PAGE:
Small moments, big impact
What are kids into these days? Video games, fidget spinners, Snapchat? There are always new and exciting toys and technology competing for young people’s attention. But what about good old fashioned ‘playing outside’? Our Conservation Interns know the importance of getting kids outside to learn and play and are working hard to re-spark their interest in the outdoors.
Elana Zien is a Conservation Intern at Minnesota Valley National Wildlife Refuge where she was trained to deliver interpretive programs to the public. Sophia Buysse is a Conservation Intern at Chippewa National Forest where she interacts with visitors and campers all day long.
See their stories below about those little moments that make a big impact.
“MOM! LOOK AT THIS! The iPad says we just saw a big brown bat!” This was the excited shouting that could be heard (perhaps for miles) in the woods of our refuge, at 9 pm on a weeknight during one of the bat hikes led by the staff of ecological services and a couple refuge interns. Ecstatic shouts might be a common sound on the refuge, and it won’t be the last time we find a bat or get kids excited about the creatures that share the refuge with us, but it was the one of FIRST times that I felt like a real naturalist while working at the refuge. It’s these kinds of small moments that can be significant if you let them be.
Now rewind about three weeks back from this moment, to a small conference room upstairs and a fresh faced group of interns going through Certified Interpretive Guide (CIG) training, in hopes that moments like this one could be a regular occurrence for them at Minnesota Valley. If you look closely, you’ll see that at least one of the interns has doubts about her skills as a naturalist and abilities as an interpretive guide. (Hint: if you couldn’t guess, that intern was me). Notice, however, that I said “was;” as in, when we go look at the intern with the iPad at the bat hike again, we notice that most of that first week anxiety and almost all of that trepidation is gone now.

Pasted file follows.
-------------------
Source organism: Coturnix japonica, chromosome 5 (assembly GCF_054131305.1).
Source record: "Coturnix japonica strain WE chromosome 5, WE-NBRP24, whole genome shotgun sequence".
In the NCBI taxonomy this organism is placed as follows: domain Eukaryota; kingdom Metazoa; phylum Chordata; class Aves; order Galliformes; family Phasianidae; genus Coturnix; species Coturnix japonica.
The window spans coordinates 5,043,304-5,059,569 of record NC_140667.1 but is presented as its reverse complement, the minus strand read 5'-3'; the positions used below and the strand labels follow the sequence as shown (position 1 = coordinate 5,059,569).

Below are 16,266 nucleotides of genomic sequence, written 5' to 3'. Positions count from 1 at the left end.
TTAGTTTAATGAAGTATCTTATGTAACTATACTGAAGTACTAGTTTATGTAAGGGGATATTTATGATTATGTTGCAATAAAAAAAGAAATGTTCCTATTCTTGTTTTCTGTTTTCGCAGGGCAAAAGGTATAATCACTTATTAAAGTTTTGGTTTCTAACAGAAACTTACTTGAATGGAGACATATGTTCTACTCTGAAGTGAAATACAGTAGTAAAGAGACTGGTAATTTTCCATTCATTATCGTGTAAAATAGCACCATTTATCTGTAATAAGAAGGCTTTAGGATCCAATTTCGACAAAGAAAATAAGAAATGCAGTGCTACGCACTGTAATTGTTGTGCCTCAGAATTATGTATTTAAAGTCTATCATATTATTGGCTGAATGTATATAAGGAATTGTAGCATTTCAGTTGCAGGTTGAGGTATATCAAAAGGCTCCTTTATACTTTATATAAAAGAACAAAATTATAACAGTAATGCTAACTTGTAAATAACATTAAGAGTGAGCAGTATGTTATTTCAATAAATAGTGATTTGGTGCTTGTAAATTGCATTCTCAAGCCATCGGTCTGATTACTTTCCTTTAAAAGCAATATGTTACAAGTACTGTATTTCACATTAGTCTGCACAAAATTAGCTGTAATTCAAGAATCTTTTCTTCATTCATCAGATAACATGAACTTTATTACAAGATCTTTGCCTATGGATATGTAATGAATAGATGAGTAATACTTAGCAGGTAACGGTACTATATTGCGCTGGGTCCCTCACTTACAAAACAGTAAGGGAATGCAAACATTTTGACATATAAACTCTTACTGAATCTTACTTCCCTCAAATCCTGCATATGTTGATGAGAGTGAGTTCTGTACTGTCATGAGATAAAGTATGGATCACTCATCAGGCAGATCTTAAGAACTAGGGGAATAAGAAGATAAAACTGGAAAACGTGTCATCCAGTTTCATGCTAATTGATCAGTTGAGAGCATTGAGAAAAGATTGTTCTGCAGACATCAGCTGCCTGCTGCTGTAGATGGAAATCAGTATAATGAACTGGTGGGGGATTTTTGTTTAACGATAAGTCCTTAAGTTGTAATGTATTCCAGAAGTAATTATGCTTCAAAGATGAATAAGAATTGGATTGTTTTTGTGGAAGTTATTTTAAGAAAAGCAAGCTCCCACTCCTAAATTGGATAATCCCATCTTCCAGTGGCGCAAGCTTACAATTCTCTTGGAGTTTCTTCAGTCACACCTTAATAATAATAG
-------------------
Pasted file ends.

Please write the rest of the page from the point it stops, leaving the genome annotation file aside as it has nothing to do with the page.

It was this small moment with a little brown bat and the excited little boy who had spotted it that I realized small moments can be such a big deal. This one was a big deal because it warmed my heart to see the curiosity and sheer joy exuding from a student and future steward. It was a big deal because this moment had come about so easily, and it felt so natural to me; without even thinking about it, I had guided the learning of someone in a way that had given them a greater appreciation for and understanding of something on our refuge. It was a big deal because I got to observe firsthand the positive impact that a “light bulb moment” can have, on anyone, no matter how small it may be. Perhaps most importantly, it was a big deal because I was helping to advance the work and mission of the refuge, which is to not only preserve and protect wildlife and critical habitat, but to make it accessible for all those who wish to experience it.